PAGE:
Breaking Down Home Equity

I often get questions from clients and friends about home equity, what it is, what it means when a home has equity and what to do with it. I figure that it could be beneficial to do an quick over view about equity and how it can benefit you. 

Many see the home equity as a homeowner’s most valuable asset. So let’s start with the basics, shall we? According to Investopedia, “Home equity is the value of ownership built up in a home or property that represents the current market value of the house less any remaining mortgage payments. This value is built up over time as the property owner pays off the mortgage and the market value of the property appreciates.” Let’s dive into that. It is an asset that come’s from the homeowners interest in a home. A simple way to calculate equity is to subtract any outstanding loan balance from the market value of said property. 

Two ways that equity can go up is 1) if the value of the property increases (which in Southern California is very common) or 2) or if the balance of the loan has been paid. As the loan balance decrease, the equity of the home increases. Basically, the equity is the portion of the property that you actually “own.” 

One of the more frequent questions that I hear is, “How do I use home equity?” A very good question indeed. Since your equity is what you own, you can take pieces of that equity out or you can pass it along. Some people use it to go towards a new property once they are trying to sell an old property. You can also take it out as cash but warning, this could be a risky move. I always advise people to use it for home projects or other larger scale projects that can ensure a return. Taking cash out of your equity can be a dangerous move. Definitely one that needs consulting before pulling the trigger.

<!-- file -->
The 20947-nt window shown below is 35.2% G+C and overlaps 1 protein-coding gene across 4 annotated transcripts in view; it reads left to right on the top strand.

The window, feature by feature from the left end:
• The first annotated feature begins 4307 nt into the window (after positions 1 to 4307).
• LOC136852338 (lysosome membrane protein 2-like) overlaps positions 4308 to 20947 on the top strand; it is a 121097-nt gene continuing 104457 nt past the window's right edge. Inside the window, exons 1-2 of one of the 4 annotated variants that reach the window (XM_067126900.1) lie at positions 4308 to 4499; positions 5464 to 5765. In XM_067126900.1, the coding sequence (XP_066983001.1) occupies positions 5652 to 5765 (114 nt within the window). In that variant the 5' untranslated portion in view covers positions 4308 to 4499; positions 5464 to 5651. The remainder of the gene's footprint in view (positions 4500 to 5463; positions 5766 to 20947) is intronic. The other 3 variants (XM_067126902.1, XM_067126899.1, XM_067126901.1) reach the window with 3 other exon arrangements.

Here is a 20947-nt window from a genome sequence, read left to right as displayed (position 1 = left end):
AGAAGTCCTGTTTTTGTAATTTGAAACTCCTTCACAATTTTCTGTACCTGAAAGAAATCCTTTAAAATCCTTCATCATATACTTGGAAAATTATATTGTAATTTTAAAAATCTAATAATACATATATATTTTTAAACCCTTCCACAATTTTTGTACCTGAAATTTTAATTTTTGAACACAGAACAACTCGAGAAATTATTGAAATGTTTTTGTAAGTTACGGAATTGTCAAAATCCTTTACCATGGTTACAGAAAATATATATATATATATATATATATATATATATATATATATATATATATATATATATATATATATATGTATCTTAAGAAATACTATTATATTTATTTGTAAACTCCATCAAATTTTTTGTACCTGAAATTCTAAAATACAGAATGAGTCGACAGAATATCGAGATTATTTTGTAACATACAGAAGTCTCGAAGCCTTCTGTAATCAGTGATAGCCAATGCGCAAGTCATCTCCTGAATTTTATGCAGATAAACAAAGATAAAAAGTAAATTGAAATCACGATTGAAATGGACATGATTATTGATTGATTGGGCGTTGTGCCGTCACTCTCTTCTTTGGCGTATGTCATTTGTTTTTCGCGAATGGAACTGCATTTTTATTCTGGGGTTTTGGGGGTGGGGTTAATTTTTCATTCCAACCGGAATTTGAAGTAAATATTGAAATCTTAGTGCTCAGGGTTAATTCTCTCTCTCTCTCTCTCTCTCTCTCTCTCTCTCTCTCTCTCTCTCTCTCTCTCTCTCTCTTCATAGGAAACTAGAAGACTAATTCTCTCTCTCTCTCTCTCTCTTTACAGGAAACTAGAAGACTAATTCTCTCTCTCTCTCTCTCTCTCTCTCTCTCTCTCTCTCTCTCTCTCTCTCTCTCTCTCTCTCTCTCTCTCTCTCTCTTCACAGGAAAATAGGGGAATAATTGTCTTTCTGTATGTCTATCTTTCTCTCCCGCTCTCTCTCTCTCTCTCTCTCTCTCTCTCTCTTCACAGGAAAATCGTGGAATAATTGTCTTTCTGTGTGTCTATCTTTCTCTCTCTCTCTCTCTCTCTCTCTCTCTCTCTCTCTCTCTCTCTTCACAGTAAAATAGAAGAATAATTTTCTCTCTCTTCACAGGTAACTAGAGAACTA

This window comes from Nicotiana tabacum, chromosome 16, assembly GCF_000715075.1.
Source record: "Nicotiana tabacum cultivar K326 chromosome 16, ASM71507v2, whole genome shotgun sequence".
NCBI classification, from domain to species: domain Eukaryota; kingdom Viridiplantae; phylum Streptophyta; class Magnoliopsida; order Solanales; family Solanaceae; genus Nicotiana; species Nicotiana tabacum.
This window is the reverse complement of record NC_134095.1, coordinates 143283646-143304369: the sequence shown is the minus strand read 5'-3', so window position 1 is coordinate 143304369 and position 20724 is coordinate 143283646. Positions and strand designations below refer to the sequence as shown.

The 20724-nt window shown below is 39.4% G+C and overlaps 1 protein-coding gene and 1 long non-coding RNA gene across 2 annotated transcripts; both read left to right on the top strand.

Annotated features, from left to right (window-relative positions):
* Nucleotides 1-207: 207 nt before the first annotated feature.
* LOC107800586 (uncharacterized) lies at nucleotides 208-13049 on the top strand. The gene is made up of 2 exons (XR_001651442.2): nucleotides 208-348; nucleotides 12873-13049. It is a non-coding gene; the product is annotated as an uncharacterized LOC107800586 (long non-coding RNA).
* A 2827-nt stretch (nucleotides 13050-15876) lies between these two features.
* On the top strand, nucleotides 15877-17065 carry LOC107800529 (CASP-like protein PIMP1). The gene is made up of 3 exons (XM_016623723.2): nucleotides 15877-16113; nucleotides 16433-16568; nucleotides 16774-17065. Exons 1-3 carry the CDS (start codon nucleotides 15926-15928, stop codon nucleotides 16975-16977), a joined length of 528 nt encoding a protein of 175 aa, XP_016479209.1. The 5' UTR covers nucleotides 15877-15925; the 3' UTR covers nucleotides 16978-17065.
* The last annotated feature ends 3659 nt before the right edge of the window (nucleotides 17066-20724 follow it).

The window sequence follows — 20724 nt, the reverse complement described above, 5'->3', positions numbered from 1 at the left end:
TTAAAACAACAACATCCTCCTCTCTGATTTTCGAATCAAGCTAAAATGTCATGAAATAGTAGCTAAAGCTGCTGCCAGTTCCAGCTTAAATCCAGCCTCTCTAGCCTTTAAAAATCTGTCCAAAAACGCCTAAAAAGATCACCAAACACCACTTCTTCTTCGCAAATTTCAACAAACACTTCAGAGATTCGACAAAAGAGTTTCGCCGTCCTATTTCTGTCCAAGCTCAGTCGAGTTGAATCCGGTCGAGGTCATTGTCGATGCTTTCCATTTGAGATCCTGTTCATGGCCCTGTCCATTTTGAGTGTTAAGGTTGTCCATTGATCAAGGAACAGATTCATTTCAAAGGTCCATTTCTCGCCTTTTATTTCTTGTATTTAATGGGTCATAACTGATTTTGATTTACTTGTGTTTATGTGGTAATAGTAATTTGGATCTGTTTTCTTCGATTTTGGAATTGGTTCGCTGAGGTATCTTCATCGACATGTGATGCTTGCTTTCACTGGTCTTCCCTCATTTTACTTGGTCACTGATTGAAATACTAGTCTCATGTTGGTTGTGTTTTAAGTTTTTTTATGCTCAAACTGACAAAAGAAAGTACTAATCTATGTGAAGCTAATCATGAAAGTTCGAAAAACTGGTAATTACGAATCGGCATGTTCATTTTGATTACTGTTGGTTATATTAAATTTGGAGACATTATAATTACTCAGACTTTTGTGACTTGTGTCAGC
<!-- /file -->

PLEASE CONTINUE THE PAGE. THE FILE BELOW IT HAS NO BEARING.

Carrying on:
People also sometimes do home equity loans which can be tempting because they can offer you large sums of money usually with low interest rates. They usually are easy loans to apply and qualify for but be sure to understand how these different types of loans work before you take that jump. 

I hope that that gives you a bit of a better understanding of equity and of how home equity works. If you have any questions feel free to respond in the comment section or to email me at